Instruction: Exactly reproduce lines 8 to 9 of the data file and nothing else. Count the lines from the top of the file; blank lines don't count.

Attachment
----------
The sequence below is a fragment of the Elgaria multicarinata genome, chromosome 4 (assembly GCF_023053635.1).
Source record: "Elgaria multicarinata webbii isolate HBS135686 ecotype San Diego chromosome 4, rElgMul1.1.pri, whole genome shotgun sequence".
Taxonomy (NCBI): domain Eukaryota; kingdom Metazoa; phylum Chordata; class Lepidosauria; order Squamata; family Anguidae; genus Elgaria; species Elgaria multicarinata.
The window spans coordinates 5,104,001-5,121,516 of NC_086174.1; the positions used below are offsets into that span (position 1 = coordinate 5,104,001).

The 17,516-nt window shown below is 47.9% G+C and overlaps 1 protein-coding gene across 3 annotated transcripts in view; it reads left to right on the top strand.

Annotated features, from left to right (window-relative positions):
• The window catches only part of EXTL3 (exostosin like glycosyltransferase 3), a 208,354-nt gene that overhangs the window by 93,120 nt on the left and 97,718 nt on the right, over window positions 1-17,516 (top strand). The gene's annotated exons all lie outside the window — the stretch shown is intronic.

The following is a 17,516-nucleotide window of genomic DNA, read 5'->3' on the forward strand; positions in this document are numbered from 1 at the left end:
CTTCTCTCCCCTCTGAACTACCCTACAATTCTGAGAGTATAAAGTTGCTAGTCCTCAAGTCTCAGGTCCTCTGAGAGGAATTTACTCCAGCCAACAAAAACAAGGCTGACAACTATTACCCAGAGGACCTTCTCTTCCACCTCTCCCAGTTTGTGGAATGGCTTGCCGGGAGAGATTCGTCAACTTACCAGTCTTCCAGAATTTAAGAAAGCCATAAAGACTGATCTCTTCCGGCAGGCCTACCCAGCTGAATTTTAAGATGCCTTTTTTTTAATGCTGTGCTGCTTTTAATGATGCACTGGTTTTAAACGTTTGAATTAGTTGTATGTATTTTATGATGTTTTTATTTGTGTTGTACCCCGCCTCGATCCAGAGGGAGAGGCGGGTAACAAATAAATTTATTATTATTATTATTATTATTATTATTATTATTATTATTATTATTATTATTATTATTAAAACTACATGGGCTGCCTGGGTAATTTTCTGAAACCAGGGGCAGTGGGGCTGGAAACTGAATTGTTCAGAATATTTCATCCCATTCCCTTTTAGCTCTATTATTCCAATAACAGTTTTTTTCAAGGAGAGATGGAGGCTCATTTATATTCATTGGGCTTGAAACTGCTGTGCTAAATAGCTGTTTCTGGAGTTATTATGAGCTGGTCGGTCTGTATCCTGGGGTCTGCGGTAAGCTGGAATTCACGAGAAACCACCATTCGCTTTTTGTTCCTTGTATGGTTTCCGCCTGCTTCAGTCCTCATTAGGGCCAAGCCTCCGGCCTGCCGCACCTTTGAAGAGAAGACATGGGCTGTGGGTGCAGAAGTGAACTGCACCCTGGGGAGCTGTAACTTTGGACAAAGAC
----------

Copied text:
The following is a 17,516-nucleotide window of genomic DNA, read 5'->3' on the forward strand; positions in this document are numbered from 1 at the left end:
CTTCTCTCCCCTCTGAACTACCCTACAATTCTGAGAGTATAAAGTTGCTAGTCCTCAAGTCTCAGGTCCTCTGAGAGGAATTTACTCCAGCCAACAAAAACAAGGCTGACAACTATTACCCAGAGGACCTTCTCTTCCACCTCTCCCAGTTTGTGGAATGGCTTGCCGGGAGAGATTCGTCAACTTACCAGTCTTCCAGAATTTAAGAAAGCCATAAAGACTGATCTCTTCCGGCAGGCCTACCCAGCTGAATTTTAAGATGCCTTTTTTTTAATGCTGTGCTGCTTTTAATGATGCACTGGTTTTAAACGTTTGAATTAGTTGTATGTATTTTATGATGTTTTTATTTGTGTTGTACCCCGCCTCGATCCAGAGGGAGAGGCGGGTAACAAATAAATTTATTATTATTATTATTATTATTATTATTATTATTATTATTATTATTATTATTATTATTAAAACTACATGGGCTGCCTGGGTAATTTTCTGAAACCAGGGGCAGTGGGGCTGGAAACTGAATTGTTCAGAATATTTCATCCCATTCCCTTTTAGCTCTATTATTCCAATAACAGTTTTTTTCAAGGAGAGATGGAGGCTCATTTATATTCATTGGGCTTGAAACTGCTGTGCTAAATAGCTGTTTCTGGAGTTATTATGAGCTGGTCGGTCTGTATCCTGGGGTCTGCGGTAAGCTGGAATTCACGAGAAACCACCATTCGCTTTTTGTTCCTTGTATGGTTTCCGCCTGCTTCAGTCCTCATTAGGGCCAAGCCTCCGGCCTGCCGCACCTTTGAAGAGAAGACATGGGCTGTGGGTGCAGAAGTGAACTGCACCCTGGGGAGCTGTAACTTTGGACAAAGAC